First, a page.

2014 NBA Finals - Practice Day And Media Availability

Report: Tim Duncan faces June 24 deadline to opt in to final year of contract


Most contract options must be decided by June 30, but teams and players can negotiate earlier dates. For example, Carmelo Anthony faces a June 23 deadline to exercise his early termination option (which he says he’ll do).

Another player with an earlier-than-usual option date: Tim Duncan.

Marc Stein of ESPN:

San Antonio Spurs star Tim Duncan has until June 24 to notify the team whether he intends to pick up his $10.3 million player option for next season, according to sources familiar with the terms of the contract.

The date still can be moved closer to July 1, sources said, if both parties agree to do so

sources say the Spurs, to this point, are quietly operating under the assumption that Duncan and Popovich will indeed be back next season

The reliable ShamSports.com lists Duncan’s 2014-15 option at $10 million, but as the site accurately notes, the NBA prohibits option-year salaries from decreasing from the prior season. Duncan made $10,361,446 this season.

The NBA ratified Duncan’s contract, anyway. Maybe the league has to just let that stand, or maybe it can force the Spurs to raise Duncan’s option-year salary to equal his 2013-14 salary. It’s unclear.

Anyway, I doubt less than $400,000 makes a difference.

At or near $10 million is a pretty fair salary for Duncan at this point, and he if wants to return, he could just opt in. Or maybe he’d opt out to re-sign for less, giving San Antonio room to sign an impact free agent.

However, this option has little to do with whether Duncan returns. He could easily opt in and then retire later in the offseason, walking away from his guaranteed salary. The option, related to retirement, matters only if Duncan decides to extend the Spurs the courtesy of informing them on his future before opting in. Opting out would give him no more or less flexibility to retire.

Tony Parker and Manu Ginobili are under contract through next season. (As are Kawhi Leonard, Danny Green, Tiago Splitter, Marco Belinelli and Cory Joseph). I suspect everyone will come back for one more run.

Duncan could either opt in or opt out, but if he does the latter, plenty of doors remain open for him to return. It’s just one step in the process.

Tony Parker wants to play six more seasons with Spurs

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Tony Parker revealed a plan nearly two years ago to play until he’s 38.

Coming off his worst season since his rookie year, the Spurs point guard is sticking to that goal.

Parker, via Marc J. Spears of Yahoo Sports:

“The Spurs know I want to play until I’m 38,” Parker told Yahoo Sports in a recent phone interview. “That will be 20 seasons for me. That’s my goal. This year is No. 15. And if I’m lucky enough and I’m healthy, hopefully I can play 20 seasons and then I’ll be ready to retire.”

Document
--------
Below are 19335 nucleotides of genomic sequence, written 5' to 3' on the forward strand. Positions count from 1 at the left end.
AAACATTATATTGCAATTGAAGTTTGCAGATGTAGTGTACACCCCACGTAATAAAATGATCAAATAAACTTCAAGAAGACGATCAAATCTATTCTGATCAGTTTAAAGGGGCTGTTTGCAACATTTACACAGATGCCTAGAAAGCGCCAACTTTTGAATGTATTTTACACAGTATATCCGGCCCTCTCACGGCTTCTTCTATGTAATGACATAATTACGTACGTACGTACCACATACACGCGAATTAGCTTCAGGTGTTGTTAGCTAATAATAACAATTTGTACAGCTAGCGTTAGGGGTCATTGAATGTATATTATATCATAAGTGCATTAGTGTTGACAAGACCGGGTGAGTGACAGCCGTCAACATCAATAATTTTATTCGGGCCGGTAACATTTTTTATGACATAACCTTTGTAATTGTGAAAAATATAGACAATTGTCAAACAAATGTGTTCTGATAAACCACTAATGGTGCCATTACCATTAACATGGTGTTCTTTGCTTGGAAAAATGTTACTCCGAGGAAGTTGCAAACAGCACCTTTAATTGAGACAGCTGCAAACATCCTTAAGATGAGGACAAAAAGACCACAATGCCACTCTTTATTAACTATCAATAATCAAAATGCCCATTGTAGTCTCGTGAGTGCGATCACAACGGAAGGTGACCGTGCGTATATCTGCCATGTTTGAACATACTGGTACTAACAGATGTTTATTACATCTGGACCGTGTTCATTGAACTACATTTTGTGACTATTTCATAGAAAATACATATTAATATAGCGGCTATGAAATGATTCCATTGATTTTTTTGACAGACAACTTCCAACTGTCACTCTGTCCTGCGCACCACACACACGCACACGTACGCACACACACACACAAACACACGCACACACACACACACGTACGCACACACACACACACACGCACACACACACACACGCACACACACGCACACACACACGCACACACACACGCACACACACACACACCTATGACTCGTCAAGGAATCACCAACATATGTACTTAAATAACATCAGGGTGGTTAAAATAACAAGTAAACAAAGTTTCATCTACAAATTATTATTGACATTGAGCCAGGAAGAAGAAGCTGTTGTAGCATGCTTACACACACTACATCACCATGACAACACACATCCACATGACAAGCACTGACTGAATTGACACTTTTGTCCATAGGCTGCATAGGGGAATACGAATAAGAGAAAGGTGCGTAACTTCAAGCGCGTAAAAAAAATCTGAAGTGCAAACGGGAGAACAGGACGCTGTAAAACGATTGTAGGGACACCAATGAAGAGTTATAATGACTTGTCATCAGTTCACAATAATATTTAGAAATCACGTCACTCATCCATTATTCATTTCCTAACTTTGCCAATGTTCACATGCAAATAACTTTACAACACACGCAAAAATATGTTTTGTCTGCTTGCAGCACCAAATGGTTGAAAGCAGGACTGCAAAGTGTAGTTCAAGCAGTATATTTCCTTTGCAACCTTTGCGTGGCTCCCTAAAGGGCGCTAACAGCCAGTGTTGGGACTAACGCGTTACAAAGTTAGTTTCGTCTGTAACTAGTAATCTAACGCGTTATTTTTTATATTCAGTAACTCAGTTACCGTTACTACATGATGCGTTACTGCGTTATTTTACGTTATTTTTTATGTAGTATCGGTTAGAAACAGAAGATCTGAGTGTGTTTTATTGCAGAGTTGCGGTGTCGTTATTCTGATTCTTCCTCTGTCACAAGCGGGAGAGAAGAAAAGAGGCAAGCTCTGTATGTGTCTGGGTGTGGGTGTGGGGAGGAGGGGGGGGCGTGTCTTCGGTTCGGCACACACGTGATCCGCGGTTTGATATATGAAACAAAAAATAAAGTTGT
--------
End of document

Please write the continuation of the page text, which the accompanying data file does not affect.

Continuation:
That seems pretty ambitious, no matter how you handle the conflicting math. (Parker is 33. If he plays 20 seasons, he’ll spend most of his final season at age 39 and turn 40 during the playoffs.)

Parker is already showing signs of slippage. Many of his key numbers were down last season, including ESPN’s real-plus minus, where he quietly slipped from 12th to 67th among point guards.

But Gregg Popovich is very liberal with resting his players, and Parker won’t have to carry too much of the load. Tim Duncan and Manu Ginobili will probably retire before Parker, but the Spurs will still have Kawhi Leonard and LaMarcus Aldridge.

I wouldn’t count on it, but it’s possible Parker lasts that long.

Report: Pelicans signing Greg Smith

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The Pelicans starting center, Omer Asik, is injured.

Their backup center, Alexis Ajinca, is injured.

Enter Greg Smith.

Scott Kushner of The Advocate:

Smith was part of the Rockets’ 2012-13 rotation, but otherwise, he has seen limited minutes in his four-year career with Houston and Dallas. In that small sample, he has looked alright. The 6-foot-10 24-year-old uses his big frame and massive hands to catch passes and finish efficiently near the rim. He has also become more disciplined defensively.

I wouldn’t be surprised if he makes the regular-season roster behind the 13 Pelicans with guaranteed salaries.

But it’s also possible New Orleans signed him just an extra preseason body. That’d beat relying too heavily on the aging Kendrick Perkins and undersized Jeff Adrien at center. Anthony Davis is the Pelicans’ best option at center with Asik and Ajinca sidelined (and maybe even with them healthy), but the biggest drawback to playing him there is the injury risk. If Davis is going to deal with the banging at center, might as well save it for games that count.

Still, even New Orleans plans to keep Smith only through the preseason, this at least gives him a chance to impress.